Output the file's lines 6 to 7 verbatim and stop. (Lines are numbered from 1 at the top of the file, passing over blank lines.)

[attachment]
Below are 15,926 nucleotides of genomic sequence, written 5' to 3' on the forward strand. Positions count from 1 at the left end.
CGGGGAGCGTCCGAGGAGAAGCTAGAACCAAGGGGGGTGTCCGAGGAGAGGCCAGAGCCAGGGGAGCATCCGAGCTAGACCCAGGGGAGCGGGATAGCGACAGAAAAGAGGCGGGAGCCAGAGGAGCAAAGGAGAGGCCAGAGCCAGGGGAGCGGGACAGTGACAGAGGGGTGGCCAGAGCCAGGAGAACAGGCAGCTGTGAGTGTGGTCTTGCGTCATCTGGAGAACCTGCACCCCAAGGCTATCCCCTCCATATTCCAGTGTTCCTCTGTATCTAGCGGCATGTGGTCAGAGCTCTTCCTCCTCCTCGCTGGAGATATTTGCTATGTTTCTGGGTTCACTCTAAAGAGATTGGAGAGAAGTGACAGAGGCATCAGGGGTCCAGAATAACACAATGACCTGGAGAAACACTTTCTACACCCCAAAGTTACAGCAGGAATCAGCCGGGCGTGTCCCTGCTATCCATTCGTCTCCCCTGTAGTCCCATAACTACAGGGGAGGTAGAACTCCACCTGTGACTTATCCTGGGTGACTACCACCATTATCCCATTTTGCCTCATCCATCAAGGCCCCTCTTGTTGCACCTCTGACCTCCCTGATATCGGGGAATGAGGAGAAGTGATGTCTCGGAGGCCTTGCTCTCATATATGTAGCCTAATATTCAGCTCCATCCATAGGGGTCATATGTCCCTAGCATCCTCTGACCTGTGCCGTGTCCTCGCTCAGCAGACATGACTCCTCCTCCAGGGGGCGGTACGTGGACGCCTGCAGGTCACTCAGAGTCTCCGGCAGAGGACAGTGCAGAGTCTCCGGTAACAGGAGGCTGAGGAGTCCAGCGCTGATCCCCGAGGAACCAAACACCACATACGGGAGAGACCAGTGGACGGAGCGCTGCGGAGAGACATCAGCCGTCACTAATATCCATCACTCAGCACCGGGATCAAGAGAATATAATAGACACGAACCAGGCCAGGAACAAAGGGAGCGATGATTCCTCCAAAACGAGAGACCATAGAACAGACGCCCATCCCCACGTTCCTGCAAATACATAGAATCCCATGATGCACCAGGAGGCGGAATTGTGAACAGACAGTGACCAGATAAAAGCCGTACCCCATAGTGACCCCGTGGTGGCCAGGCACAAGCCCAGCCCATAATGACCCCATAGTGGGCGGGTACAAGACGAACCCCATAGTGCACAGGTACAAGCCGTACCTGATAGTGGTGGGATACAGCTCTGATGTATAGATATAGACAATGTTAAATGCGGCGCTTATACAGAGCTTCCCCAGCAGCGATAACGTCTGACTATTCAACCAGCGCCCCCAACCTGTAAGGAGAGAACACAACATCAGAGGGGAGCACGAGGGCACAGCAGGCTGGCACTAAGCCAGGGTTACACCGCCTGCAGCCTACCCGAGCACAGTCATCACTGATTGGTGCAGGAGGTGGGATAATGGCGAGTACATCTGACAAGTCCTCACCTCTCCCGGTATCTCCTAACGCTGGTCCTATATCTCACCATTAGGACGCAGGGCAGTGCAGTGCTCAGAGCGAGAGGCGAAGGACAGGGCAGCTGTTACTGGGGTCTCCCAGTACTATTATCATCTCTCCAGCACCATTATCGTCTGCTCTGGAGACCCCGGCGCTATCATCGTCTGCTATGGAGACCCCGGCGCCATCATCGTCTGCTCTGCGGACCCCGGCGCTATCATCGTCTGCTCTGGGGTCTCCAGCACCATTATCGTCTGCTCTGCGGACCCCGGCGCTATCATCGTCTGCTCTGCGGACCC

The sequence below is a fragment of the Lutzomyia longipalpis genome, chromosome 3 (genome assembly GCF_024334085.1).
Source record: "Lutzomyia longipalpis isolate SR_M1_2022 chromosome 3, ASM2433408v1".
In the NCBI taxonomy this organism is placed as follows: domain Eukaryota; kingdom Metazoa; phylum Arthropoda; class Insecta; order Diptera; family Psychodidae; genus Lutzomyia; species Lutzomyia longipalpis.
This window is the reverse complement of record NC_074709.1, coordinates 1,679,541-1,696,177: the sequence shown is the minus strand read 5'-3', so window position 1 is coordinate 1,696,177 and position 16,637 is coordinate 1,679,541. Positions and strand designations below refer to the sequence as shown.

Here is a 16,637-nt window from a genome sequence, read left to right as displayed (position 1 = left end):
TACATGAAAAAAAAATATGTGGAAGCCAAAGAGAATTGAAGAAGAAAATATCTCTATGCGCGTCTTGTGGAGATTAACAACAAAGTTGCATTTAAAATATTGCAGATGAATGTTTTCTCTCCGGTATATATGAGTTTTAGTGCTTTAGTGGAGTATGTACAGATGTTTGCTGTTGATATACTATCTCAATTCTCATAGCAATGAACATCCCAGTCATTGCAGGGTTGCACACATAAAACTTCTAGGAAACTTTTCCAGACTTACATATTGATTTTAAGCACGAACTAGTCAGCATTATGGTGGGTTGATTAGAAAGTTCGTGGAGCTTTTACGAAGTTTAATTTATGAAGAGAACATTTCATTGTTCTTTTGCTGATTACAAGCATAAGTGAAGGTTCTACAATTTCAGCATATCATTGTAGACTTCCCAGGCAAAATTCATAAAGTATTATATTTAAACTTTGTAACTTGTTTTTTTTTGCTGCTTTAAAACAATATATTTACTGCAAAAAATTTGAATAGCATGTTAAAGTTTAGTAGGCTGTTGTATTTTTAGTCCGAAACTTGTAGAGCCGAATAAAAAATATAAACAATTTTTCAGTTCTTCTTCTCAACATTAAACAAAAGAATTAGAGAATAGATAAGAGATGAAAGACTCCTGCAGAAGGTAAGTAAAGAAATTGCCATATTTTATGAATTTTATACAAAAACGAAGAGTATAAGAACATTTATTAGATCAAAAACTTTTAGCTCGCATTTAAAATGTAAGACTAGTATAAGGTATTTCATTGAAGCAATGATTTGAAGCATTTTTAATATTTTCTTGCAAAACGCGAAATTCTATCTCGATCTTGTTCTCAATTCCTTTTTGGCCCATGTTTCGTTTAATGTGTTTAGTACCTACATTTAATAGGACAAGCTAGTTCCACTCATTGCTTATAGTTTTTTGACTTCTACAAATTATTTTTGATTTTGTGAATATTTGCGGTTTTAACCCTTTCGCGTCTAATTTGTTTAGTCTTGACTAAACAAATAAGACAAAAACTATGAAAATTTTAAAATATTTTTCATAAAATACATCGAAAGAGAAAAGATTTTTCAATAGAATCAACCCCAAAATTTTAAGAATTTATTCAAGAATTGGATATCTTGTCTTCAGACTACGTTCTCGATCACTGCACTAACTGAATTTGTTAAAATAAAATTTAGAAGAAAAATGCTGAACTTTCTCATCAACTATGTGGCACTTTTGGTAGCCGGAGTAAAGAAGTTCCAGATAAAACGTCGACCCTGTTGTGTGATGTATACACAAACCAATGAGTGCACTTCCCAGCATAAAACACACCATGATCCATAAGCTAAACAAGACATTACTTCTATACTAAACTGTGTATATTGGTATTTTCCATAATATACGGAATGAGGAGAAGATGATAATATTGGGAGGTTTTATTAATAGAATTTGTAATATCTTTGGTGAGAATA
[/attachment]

This window is the reverse complement of record NC_074709.1, coordinates 1,679,541-1,696,177: the sequence shown is the minus strand read 5'-3', so window position 1 is coordinate 1,696,177 and position 16,637 is coordinate 1,679,541. Positions and strand designations below refer to the sequence as shown.

Here is a 16,637-nt window from a genome sequence, read left to right as displayed (position 1 = left end):